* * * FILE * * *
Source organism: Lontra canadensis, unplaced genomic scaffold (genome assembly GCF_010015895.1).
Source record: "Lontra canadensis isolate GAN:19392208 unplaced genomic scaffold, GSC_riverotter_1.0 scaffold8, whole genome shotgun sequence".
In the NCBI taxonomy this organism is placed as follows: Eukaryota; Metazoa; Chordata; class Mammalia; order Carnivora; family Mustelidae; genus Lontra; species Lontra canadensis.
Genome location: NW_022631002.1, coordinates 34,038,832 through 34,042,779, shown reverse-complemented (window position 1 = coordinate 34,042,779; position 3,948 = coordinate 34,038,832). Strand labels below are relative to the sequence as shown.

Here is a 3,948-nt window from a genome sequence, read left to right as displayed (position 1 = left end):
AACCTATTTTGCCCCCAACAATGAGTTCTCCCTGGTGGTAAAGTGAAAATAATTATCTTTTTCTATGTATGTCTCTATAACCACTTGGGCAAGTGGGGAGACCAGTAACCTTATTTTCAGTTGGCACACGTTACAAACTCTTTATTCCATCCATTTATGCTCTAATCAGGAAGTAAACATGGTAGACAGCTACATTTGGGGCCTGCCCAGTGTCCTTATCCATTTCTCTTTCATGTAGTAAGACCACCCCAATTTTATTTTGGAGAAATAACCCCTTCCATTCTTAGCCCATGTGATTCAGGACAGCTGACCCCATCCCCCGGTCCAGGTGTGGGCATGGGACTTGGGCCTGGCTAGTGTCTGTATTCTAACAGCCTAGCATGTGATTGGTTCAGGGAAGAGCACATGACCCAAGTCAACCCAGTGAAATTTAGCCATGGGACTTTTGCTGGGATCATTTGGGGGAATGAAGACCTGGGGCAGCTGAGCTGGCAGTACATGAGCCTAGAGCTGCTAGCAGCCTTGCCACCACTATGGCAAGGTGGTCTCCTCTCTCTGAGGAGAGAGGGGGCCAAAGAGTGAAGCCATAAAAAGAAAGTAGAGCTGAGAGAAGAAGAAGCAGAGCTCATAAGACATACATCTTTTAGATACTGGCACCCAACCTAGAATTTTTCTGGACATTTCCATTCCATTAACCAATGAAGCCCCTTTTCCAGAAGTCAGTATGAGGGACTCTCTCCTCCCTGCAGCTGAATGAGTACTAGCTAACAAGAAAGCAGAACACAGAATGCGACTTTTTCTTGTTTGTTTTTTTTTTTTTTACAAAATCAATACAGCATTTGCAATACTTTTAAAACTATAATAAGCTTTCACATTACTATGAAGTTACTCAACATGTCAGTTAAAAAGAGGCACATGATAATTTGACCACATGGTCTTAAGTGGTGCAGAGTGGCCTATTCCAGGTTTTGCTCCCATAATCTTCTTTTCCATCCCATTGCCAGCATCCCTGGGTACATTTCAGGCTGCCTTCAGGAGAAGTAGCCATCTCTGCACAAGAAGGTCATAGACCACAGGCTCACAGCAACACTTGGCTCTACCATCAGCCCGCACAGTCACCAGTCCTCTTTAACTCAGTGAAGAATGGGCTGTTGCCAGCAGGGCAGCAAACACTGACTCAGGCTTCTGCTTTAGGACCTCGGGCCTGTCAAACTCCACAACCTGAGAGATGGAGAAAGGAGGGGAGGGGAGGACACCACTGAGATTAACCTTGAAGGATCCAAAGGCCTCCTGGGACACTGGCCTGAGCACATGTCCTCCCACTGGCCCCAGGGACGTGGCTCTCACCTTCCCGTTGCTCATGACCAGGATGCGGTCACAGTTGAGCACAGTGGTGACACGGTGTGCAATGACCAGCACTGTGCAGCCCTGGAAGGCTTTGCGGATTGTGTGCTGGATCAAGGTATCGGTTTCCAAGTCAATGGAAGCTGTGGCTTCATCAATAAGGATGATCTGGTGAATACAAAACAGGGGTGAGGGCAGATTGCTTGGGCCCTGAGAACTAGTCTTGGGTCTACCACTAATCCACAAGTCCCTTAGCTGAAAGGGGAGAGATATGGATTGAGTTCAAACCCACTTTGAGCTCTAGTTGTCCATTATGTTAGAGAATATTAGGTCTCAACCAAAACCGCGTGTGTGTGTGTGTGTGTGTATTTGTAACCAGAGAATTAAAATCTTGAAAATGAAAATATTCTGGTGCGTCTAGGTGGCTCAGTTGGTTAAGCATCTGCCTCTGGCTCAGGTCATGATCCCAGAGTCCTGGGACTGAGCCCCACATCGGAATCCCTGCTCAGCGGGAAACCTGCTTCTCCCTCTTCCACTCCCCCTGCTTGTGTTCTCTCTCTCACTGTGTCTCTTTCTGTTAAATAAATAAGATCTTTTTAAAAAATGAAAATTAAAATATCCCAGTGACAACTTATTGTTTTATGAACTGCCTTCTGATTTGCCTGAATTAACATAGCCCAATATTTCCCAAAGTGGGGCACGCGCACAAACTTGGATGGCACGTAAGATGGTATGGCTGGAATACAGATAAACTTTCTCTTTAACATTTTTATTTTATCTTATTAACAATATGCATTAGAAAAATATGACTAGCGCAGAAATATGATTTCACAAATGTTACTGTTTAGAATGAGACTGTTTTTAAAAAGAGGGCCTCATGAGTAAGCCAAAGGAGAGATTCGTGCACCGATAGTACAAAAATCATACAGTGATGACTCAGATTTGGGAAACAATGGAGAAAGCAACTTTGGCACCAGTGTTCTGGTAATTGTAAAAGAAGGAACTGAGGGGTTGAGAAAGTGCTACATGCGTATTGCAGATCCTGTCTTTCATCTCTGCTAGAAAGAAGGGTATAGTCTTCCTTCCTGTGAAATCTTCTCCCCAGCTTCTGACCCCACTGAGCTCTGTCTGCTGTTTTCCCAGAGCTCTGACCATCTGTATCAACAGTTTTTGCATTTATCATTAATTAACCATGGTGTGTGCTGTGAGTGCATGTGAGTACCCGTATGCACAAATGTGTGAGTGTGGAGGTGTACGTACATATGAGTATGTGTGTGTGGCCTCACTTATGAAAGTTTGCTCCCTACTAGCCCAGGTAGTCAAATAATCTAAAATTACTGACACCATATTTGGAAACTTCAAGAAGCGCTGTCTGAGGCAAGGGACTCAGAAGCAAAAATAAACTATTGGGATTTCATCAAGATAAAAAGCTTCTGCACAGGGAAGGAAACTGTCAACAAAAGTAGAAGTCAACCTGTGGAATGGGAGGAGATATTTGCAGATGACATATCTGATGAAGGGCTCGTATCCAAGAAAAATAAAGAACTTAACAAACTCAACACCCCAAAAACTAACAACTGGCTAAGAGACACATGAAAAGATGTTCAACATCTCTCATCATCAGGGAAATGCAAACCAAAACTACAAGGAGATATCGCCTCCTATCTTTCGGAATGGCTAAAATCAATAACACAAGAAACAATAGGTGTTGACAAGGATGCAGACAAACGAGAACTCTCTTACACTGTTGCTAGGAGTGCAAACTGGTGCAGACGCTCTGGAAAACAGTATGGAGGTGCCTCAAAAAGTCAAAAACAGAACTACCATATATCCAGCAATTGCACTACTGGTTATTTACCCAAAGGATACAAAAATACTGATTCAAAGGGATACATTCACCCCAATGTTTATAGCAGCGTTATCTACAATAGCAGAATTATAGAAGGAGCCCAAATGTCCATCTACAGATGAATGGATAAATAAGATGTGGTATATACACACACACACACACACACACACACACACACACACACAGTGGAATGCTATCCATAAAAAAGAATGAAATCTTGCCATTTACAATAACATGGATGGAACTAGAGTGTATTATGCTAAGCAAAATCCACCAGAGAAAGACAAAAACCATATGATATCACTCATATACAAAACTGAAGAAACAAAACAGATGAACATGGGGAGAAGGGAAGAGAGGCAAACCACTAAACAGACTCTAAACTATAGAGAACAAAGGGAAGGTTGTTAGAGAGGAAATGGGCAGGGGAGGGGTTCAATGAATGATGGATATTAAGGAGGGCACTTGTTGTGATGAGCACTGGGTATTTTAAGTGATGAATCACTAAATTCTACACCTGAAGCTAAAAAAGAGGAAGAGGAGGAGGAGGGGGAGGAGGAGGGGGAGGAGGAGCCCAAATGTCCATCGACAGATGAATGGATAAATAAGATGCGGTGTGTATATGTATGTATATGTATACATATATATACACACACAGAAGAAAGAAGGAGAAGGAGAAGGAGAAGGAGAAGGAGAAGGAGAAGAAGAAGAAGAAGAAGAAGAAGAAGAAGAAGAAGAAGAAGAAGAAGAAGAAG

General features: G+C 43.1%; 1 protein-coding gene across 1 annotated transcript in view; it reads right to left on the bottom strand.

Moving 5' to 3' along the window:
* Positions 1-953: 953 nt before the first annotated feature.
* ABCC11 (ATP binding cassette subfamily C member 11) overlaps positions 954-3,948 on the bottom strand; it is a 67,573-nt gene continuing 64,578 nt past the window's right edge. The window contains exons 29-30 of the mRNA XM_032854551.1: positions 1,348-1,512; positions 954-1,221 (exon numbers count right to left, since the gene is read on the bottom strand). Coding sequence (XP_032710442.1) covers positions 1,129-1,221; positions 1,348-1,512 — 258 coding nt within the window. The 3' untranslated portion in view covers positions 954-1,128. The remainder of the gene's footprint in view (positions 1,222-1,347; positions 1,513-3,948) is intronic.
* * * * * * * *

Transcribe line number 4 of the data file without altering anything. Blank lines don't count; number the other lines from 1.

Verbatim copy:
Genome location: NW_022631002.1, coordinates 34,038,832 through 34,042,779, shown reverse-complemented (window position 1 = coordinate 34,042,779; position 3,948 = coordinate 34,038,832). Strand labels below are relative to the sequence as shown.